Issue published November 22, 2022

  • On the cover: Neoadjuvant chemotherapy drives intratumoral T cells toward a proinflammatory profile in pancreatic cancer
  • Heiduk et al. report that neoadjuvant chemotherapy promotes CD4+ T cell infiltration and proinflammatory cytokine production in pancreatic ductal adenocarcinoma, suggesting a rationale for combining chemotherapy and immunotherapy. The cover image shows tumor cells (red) and T cells (green) in human pancreatic ductal adenocarcinoma after neoadjuvant chemotherapy.

Research Articles
Abstract

Recent studies have shown that cellular metabolism is tightly linked to the regulation of immune cells. Here, we show that activation of cholesterol metabolism, involving cholesterol uptake, synthesis, and autophagy/lipophagy, is integral to innate immune responses in macrophages. In particular, cholesterol accumulation within endosomes and lysosomes is a hallmark of the cellular cholesterol dynamics elicited by Toll-like receptor 4 activation and is required for amplification of myeloid differentiation primary response 88 (Myd88) signaling. Mechanistically, Myd88 binds cholesterol via its CLR recognition/interaction amino acid consensus domain, which promotes the protein’s self-oligomerization. Moreover, a novel supramolecular compound, polyrotaxane (PRX), inhibited Myd88‑dependent inflammatory macrophage activation by decreasing endolysosomal cholesterol via promotion of cholesterol trafficking and efflux. PRX activated liver X receptor, which led to upregulation of ATP binding cassette transporter A1, thereby promoting cholesterol efflux. PRX also inhibited atherogenesis in Ldlr–/– mice. In humans, cholesterol levels in circulating monocytes correlated positively with the severity of atherosclerosis. These findings demonstrate that dynamic changes in cholesterol metabolism are mechanistically linked to Myd88‑dependent inflammatory programs in macrophages and support the notion that cellular cholesterol metabolism is integral to innate activation of macrophages and is a potential therapeutic and diagnostic target for inflammatory diseases.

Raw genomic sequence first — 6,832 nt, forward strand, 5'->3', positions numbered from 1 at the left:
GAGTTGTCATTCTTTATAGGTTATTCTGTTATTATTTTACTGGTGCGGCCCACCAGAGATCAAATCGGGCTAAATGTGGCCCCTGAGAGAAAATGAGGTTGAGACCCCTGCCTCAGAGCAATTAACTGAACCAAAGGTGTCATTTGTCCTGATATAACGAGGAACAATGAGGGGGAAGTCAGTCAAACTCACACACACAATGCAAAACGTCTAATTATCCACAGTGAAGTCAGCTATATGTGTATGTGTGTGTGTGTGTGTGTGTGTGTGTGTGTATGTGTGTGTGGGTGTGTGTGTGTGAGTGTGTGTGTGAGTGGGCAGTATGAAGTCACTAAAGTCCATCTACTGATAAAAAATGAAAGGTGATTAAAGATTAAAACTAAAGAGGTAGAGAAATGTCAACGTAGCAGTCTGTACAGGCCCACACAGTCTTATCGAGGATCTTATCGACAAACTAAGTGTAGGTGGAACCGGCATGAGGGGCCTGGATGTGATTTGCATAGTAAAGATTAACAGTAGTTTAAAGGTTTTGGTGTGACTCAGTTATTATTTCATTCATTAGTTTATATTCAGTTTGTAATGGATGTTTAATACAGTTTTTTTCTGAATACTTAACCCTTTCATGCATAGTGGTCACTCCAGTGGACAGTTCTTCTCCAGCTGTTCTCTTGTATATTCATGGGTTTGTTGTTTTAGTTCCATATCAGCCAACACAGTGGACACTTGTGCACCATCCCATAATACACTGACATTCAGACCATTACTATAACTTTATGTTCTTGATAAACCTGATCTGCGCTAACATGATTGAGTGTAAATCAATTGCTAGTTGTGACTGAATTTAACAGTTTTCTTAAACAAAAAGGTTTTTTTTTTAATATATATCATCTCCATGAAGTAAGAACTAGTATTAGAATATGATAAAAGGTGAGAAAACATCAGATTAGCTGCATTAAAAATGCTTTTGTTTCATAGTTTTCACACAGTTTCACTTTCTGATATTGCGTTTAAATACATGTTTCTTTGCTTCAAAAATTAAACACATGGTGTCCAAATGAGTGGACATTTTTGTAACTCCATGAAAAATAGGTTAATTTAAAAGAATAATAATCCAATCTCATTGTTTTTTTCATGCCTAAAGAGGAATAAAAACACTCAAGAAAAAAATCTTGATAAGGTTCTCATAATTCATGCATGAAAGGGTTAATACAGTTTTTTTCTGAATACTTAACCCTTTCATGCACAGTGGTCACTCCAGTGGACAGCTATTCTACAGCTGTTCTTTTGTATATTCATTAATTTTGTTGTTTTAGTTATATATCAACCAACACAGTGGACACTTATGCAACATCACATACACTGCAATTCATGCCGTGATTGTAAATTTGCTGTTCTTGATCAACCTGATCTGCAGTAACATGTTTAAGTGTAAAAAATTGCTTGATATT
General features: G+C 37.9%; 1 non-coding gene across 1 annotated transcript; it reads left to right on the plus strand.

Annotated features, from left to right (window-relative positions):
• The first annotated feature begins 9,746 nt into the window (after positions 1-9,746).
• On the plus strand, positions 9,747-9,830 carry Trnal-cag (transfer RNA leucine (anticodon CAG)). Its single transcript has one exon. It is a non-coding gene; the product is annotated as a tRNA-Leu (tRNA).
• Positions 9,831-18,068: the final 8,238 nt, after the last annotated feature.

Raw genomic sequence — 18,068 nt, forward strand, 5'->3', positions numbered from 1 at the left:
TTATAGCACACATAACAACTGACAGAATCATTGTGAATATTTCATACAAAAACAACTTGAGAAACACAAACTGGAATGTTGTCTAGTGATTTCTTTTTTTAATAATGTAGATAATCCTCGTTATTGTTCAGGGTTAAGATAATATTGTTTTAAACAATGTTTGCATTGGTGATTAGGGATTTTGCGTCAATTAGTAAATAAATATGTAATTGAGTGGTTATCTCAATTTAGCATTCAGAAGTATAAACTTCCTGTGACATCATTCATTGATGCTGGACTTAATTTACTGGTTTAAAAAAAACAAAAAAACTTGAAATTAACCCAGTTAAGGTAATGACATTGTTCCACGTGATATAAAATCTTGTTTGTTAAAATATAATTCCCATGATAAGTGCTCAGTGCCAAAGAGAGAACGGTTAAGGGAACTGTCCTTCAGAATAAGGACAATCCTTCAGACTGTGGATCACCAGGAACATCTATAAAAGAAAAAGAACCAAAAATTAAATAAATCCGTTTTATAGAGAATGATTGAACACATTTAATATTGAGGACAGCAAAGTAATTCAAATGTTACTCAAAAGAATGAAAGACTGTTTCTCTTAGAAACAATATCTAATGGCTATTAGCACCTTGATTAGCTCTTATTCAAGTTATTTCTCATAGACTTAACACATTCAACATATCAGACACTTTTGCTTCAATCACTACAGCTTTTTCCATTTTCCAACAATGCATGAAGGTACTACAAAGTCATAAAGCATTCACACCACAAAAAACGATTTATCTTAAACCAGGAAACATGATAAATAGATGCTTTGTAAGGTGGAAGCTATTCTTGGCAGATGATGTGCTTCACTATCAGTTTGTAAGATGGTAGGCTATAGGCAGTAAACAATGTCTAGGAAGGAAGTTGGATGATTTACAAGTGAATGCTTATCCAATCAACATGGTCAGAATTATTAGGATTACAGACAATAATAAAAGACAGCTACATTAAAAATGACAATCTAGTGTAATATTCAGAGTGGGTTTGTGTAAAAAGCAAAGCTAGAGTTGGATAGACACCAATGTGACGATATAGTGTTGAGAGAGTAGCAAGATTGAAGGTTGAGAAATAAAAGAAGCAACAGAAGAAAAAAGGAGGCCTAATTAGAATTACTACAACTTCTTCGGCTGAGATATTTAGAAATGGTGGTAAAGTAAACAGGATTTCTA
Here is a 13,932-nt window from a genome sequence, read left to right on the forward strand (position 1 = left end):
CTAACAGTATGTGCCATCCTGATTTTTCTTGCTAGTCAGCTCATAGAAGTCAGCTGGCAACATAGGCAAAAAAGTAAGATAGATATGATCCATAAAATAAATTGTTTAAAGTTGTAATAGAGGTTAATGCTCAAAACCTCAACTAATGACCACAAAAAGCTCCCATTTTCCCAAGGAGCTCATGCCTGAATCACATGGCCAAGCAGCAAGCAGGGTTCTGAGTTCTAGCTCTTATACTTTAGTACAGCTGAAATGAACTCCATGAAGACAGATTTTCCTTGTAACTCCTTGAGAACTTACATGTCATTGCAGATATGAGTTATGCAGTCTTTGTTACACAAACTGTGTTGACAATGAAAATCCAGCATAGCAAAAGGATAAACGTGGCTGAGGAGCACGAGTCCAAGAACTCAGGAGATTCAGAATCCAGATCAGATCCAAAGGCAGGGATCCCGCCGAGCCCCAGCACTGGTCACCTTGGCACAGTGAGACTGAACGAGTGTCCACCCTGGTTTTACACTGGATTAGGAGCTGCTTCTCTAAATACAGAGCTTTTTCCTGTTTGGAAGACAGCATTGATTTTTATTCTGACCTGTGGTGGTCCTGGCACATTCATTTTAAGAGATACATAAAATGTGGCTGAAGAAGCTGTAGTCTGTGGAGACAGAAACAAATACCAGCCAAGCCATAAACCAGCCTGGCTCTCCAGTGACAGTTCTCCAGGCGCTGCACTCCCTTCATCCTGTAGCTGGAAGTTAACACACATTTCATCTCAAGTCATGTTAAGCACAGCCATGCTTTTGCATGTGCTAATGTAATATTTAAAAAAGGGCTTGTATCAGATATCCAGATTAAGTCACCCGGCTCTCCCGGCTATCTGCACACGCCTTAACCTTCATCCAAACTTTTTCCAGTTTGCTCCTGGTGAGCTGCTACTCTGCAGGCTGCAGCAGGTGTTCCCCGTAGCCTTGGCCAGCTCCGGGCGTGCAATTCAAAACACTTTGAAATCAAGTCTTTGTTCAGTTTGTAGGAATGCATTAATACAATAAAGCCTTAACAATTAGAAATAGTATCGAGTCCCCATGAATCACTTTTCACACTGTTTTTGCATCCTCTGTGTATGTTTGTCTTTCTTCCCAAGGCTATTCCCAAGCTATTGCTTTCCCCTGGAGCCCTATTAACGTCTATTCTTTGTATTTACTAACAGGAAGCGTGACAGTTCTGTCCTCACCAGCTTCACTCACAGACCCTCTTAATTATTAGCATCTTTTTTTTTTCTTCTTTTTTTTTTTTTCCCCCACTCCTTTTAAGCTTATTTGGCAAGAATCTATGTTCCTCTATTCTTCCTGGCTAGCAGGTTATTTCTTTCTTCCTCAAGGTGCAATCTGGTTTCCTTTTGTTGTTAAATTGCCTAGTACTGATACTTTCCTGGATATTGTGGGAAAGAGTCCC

Authors

Sumio Hayakawa, Atsushi Tamura, Nikita Nikiforov, Hiroyuki Koike, Fujimi Kudo, Yinglan Cheng, Takuro Miyazaki, Marina Kubekina, Tatiana V. Kirichenko, Alexander N. Orekhov, Nobuhiko Yui, Ichiro Manabe, Yumiko Oishi